Hubbell is a large structure built of chiseled red sandstone blocks, unevenly cut. Bars on the window kept the uninvited out. Recently painted windowsills and doorjambs were stark white against the jagged red sandstone. A loud creak of the rusted screen door hinges announced my entrance. I turned the handle on the heavy entry door. It required a shove with my shoulder. I took a few steps on the uneven floor.
An unattended cashier’s station sat near the front door. Brightly colored Navajo rugs with strong angled patterns lined one wall. Bolted against the opposite wall were several standing bookshelves. A counter lined with several rows of jelly jars shoved against a portion of the third wall. Another counter sat slightly off-center in the room. A hand-painted sign was taped on the front of a counter in the middle of the floor, “Cold Drinks – Water – Coffee.”
I walked to the refreshment counter. “I’d like a hot cup of coffee, please.” The Navajo man behind the counter looked to be in his sixties. His black hair was shoulder length and was pulled tight and held by a white scrunchie. His pockmarked face was leathery. His extra weight sagged on his medium frame. Distracted by my request, he focused on cleaning up the coffee service area.
He turned around from the counter, leaving the small clean-up towel on the counter. He grinned, “Straight-up?” He brushed his hands against his jeans.
“Yeah, that’ll do.” I rubbed my hands together. Although it was much warmer inside than in the van from the old wood burning stove burning in the corner, it was still a bit chilly in the room.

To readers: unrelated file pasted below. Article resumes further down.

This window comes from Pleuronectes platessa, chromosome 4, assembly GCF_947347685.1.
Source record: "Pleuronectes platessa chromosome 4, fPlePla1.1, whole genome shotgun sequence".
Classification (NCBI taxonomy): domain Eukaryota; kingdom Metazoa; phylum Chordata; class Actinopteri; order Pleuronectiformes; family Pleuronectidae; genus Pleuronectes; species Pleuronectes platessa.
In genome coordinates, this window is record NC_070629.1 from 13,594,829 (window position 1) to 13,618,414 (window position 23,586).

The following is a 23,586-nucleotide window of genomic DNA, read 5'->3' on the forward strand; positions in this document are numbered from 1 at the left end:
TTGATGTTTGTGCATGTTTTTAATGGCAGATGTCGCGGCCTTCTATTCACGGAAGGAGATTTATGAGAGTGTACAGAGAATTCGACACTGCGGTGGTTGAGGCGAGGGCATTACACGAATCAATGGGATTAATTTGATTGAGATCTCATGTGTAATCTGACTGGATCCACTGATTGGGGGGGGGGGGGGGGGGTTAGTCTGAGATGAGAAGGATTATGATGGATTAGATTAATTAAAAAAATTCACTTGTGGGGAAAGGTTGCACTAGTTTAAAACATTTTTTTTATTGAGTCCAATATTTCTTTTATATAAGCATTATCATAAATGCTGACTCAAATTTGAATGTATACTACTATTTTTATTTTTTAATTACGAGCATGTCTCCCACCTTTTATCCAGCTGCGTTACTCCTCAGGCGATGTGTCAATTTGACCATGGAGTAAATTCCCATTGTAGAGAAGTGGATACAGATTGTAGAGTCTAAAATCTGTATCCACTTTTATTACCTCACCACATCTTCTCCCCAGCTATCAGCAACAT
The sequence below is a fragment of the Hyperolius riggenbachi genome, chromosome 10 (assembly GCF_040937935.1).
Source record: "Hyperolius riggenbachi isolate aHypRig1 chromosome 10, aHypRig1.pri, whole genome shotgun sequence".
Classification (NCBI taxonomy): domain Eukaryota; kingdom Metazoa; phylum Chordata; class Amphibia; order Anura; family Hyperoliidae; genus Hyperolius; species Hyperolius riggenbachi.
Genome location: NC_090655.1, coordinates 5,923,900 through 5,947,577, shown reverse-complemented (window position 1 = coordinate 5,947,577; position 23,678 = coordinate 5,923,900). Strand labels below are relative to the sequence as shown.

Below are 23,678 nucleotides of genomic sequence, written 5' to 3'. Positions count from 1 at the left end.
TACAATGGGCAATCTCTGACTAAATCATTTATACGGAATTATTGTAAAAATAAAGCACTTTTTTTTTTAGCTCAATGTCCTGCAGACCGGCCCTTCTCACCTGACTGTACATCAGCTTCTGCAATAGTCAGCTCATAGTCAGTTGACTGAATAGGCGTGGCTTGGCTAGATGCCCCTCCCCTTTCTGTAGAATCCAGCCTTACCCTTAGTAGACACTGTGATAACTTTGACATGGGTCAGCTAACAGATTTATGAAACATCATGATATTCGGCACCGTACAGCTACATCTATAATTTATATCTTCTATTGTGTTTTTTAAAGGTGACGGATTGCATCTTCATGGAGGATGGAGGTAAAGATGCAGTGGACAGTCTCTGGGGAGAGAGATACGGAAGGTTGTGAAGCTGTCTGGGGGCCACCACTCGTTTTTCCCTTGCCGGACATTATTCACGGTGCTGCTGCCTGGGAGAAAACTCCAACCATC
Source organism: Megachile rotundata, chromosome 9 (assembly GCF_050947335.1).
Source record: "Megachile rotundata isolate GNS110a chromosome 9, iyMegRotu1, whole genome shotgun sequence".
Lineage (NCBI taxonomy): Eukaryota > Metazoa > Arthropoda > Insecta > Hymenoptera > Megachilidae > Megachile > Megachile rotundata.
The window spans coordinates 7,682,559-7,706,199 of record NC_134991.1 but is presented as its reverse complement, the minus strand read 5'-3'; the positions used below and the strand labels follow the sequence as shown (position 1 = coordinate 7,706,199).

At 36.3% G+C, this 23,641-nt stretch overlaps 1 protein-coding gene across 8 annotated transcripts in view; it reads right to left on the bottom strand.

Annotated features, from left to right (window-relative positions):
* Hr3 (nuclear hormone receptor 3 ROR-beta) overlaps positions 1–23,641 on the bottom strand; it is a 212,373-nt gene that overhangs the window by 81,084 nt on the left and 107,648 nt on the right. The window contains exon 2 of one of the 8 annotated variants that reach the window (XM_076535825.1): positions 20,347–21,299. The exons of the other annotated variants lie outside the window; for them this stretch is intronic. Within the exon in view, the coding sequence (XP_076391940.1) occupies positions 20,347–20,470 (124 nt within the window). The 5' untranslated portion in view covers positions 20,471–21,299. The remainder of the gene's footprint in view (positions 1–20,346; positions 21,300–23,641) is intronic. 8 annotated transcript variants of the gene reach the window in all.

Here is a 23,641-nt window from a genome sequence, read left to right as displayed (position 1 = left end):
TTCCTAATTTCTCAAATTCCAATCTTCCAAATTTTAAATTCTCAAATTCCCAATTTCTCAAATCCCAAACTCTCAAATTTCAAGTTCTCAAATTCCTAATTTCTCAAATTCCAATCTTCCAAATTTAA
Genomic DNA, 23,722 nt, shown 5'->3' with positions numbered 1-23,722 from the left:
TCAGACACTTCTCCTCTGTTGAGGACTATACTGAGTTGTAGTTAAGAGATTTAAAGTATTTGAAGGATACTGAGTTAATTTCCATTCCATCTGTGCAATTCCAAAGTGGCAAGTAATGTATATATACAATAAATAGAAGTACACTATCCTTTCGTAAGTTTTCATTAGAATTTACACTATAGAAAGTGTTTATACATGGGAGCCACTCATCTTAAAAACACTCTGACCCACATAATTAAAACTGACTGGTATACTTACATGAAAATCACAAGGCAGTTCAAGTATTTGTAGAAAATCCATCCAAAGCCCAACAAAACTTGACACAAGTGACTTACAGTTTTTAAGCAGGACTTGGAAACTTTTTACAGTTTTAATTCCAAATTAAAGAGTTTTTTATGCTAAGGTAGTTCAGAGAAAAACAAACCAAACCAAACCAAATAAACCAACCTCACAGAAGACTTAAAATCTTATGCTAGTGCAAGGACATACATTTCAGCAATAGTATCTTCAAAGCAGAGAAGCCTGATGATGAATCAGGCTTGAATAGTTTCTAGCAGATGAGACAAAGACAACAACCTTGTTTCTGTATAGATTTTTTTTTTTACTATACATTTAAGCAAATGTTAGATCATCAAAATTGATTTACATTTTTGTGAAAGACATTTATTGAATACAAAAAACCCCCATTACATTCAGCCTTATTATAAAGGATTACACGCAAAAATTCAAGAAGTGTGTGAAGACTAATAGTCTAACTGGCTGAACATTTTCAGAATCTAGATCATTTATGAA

I glanced around the room while the man behind the counter was pouring my coffee into a brown paper cup. The old trading post was well-stocked with Native American items. Some for sale, some for display. Several Navajo rugs hung on the walls– bright colors and intricate designs. Other items stacked on counters and hanging from shelves were the typical tourist crap. I turned back in Navajo man’s direction. “What’s your name?”
“Joe” he smiled. “Figures. I’m an Injun” he grinned even wider and handed me the warm cup of coffee.
I winced and wrapped my cold fingers around the hot paper cup. “How do I get a tour when I get to Canyon de Chelly?”
“Ask an Injun when you get there.” He snickered and turned back. He returned to wiping the counter.
A beautiful Navajo woman sat at a table next to the coffee counter. She wore a thin royal blue blanket draped around her shoulders. The blanket matched the blue and white earrings dangling from the lobes of her ears. The earrings softly touched her smooth desert brown skin. Her raven black hair cascaded far down her back, almost to her waist. There were two small feathers tied to her hair by a thin leather strap on one side. She softly smiled at me. I stepped closer to the table. I could feel her gentle presence. I introduced myself.
“Hi, my name is Ajei,” she replied. Her eyes were a gentle deep brown. I felt a great sense of compassion. She spoke softly and with clarity, “We each have a story to share. Our shared stories give purpose to each person on Mother Earth. The Holy People of our ancestors set knowledge and life activities into four cardinal directions.” I leaned in a bit.
“Your story will be like a sand painting of healing in four directions. The sand painting will provide you with four lessons that the winds will lift to the sky. The lessons are shared by the winds. And …” she paused. In a soft whispered voice, “…and these lessons will be told to you in four messages over this week. It will be your heart that knows.”
“Curious,” I thought. I waited for a moment. I started to say something, but Ajei continued, “My message to you will follow your four lessons. And by year’s end, you will know to lift the four lessons to the wind and share them with the world.” She softened and looked down in her unfolded palms.
I drew back from her. A chill creeped up my back. I paused. Disturbed, I politely tipped my hat, “Thank you. I must be going now.” I swigged the last drop of coffee, crumpled the paper cup and pitched it into the trashcan. I closed the door behind Pepper and me. That is how the four lessons started.
(c) 2018 – 2019, Ron McFarland, All Rights Reserved